After selection of data, one may build a dictionary for nodes (step 52). Each dictionary value is a definition for a node. For example, it can be a customer ID, an account ID, or optionally some other value. Node tokens are used to replace original node values in the selected data for building links and networks more efficiently later on. The node dictionary should be stored. Node measure, frequency or non-frequency measure, may be stored. Frequency counts of occurrences of nodes may be obtained and stored as a frequency measure of nodes. This is an option because the node counts can be obtained from a measure of links that should be stored. Similarly, a non-frequency measure, such as the amount of money associated with nodes, may be obtained and stored as a non-frequency measure of nodes. This is also an option. Other non-frequency measures include: time measure—the amounts of time spent by nodes (e.g., telephone business); measures of distance—total distances associated with nodes (e.g., distance between a provider and his/her customers in medical business, distance between suspects in criminal business or in fraud business). Tokens are used to represent values of nodes, links, and networks in order to make performance more efficient. An example of a node dictionary is shown below:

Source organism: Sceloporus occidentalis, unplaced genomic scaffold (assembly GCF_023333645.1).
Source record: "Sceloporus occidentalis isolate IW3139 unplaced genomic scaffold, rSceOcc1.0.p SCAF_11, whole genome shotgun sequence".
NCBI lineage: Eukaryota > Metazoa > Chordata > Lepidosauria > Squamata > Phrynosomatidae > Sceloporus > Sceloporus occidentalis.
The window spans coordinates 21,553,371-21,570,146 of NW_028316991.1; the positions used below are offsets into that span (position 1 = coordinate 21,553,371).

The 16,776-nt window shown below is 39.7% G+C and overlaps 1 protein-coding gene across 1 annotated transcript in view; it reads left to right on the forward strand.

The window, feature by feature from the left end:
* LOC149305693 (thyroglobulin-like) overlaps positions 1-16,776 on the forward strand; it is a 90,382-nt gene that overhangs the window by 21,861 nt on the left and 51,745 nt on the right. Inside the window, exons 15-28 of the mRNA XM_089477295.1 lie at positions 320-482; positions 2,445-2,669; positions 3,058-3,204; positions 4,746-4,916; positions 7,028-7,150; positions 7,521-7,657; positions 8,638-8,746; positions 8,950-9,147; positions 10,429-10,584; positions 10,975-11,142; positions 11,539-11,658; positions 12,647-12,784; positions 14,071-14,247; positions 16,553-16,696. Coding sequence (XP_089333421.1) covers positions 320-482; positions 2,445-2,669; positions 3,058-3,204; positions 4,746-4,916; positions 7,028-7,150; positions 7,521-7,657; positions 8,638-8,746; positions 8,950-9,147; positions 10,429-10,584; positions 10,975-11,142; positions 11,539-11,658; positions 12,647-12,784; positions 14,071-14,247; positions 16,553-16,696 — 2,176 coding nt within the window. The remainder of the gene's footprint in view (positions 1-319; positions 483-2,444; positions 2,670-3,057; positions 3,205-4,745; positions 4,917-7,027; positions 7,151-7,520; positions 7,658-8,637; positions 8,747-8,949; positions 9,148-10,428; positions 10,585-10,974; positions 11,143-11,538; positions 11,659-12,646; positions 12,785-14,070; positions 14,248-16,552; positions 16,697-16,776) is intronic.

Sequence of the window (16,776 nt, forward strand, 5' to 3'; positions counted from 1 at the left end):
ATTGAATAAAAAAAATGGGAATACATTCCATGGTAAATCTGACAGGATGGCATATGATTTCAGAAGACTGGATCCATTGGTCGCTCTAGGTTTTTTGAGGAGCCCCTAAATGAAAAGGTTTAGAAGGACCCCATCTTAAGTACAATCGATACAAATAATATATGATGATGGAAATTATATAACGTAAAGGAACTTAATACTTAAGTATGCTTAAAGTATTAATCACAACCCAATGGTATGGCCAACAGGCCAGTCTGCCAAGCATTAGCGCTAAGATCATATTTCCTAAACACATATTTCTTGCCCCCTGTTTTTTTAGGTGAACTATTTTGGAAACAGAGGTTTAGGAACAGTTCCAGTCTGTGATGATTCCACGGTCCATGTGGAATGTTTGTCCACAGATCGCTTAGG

In the table listed above, the first column shows node values, in this case customer IDs. The second column shows the amounts of money for each node. The last column shows node frequency
In step 54, after replacing raw data values of nodes by node tokens, link values that are pairs of node values are expressed as pairs of tokens. A dictionary for links or pairs of tokens is built and stored. An example of such a link dictionary, with values, is illustrated below:
In the table above, the first two columns show link values, or pairs of node tokens. The third column shows the amounts of money for each link with direction (brackets for opposite direction). The last column shows link frequency.
Preferably, as shown above, a measure of links is also stored. Frequency counts of occurrences of links are obtained and stored as a frequency measure of links. Non-frequency measures may be also obtained and stored if needed.
The final step illustrated in
As an option, one may obtain and store frequency and non-frequency measures of networks. Unlike node and link measures, there is no single definition for frequency measure of networks since links within a network may have different frequency counts. Choices of mean, sum, minimum, maximum, or average deviation may be made. Similar choices for non-frequency measures of networks may be made also.
Third-Party Network Analysis